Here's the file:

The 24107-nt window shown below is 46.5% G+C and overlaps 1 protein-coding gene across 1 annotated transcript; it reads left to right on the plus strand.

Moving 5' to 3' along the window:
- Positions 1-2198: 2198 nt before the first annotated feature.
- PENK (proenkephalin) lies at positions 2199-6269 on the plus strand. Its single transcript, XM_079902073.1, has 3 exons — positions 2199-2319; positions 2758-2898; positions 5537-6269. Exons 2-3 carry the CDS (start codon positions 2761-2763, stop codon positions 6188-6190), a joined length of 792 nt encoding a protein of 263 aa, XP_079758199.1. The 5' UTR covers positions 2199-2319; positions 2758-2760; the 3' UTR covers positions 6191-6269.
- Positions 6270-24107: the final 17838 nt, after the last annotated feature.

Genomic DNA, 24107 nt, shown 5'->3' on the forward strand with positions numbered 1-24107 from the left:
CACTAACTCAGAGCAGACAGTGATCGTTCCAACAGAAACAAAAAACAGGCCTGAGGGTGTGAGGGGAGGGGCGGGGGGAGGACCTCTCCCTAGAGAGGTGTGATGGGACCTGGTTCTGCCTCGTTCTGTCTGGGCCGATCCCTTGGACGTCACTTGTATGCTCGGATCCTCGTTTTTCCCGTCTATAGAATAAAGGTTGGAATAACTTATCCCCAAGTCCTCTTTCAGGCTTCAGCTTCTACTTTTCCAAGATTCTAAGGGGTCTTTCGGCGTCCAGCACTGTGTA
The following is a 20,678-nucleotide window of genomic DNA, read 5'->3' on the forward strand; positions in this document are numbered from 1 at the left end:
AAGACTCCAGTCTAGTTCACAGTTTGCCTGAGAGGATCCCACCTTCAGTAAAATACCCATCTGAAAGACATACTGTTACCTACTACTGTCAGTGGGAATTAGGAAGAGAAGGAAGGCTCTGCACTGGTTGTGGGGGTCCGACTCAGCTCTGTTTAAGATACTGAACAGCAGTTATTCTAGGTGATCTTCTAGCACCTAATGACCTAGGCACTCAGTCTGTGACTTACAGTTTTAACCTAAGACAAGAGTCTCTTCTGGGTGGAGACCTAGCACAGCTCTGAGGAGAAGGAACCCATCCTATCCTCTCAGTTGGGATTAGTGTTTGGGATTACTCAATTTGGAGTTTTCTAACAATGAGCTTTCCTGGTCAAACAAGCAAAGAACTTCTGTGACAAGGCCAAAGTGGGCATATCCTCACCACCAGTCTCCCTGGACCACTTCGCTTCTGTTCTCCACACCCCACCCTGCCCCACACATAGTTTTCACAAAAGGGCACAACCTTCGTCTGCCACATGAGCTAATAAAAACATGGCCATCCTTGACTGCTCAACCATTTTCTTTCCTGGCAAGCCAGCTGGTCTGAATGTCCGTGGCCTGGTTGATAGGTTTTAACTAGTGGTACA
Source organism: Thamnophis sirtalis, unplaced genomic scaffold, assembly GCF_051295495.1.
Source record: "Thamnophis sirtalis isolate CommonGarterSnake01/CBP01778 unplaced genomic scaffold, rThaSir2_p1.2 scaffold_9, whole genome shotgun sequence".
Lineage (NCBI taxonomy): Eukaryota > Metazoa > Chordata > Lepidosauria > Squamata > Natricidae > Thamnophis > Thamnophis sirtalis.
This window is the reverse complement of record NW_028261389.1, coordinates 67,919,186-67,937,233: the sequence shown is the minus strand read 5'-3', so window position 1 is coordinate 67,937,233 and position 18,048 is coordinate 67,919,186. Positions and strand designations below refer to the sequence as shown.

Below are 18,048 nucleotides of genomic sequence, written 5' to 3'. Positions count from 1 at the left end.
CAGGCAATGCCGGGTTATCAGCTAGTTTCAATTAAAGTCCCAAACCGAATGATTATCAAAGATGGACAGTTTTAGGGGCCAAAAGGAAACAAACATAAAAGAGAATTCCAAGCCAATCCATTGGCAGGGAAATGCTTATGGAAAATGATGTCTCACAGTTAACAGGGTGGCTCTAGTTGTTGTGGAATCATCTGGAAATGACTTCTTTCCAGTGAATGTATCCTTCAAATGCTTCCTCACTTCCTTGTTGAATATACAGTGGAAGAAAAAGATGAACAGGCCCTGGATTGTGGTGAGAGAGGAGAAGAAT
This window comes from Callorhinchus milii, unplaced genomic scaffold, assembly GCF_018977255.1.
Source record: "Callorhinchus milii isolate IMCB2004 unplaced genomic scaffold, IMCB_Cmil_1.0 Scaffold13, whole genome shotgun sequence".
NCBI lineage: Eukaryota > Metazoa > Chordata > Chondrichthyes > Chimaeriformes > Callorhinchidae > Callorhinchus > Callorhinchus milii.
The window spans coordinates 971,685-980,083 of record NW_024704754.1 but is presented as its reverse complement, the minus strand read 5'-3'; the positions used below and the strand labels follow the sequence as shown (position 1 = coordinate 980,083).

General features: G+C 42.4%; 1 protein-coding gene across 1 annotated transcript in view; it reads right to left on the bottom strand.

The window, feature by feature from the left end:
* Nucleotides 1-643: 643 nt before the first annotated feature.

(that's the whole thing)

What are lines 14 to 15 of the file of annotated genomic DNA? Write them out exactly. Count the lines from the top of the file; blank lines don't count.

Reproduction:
Below are 18,048 nucleotides of genomic sequence, written 5' to 3'. Positions count from 1 at the left end.
CAGGCAATGCCGGGTTATCAGCTAGTTTCAATTAAAGTCCCAAACCGAATGATTATCAAAGATGGACAGTTTTAGGGGCCAAAAGGAAACAAACATAAAAGAGAATTCCAAGCCAATCCATTGGCAGGGAAATGCTTATGGAAAATGATGTCTCACAGTTAACAGGGTGGCTCTAGTTGTTGTGGAATCATCTGGAAATGACTTCTTTCCAGTGAATGTATCCTTCAAATGCTTCCTCACTTCCTTGTTGAATATACAGTGGAAGAAAAAGATGAACAGGCCCTGGATTGTGGTGAGAGAGGAGAAGAAT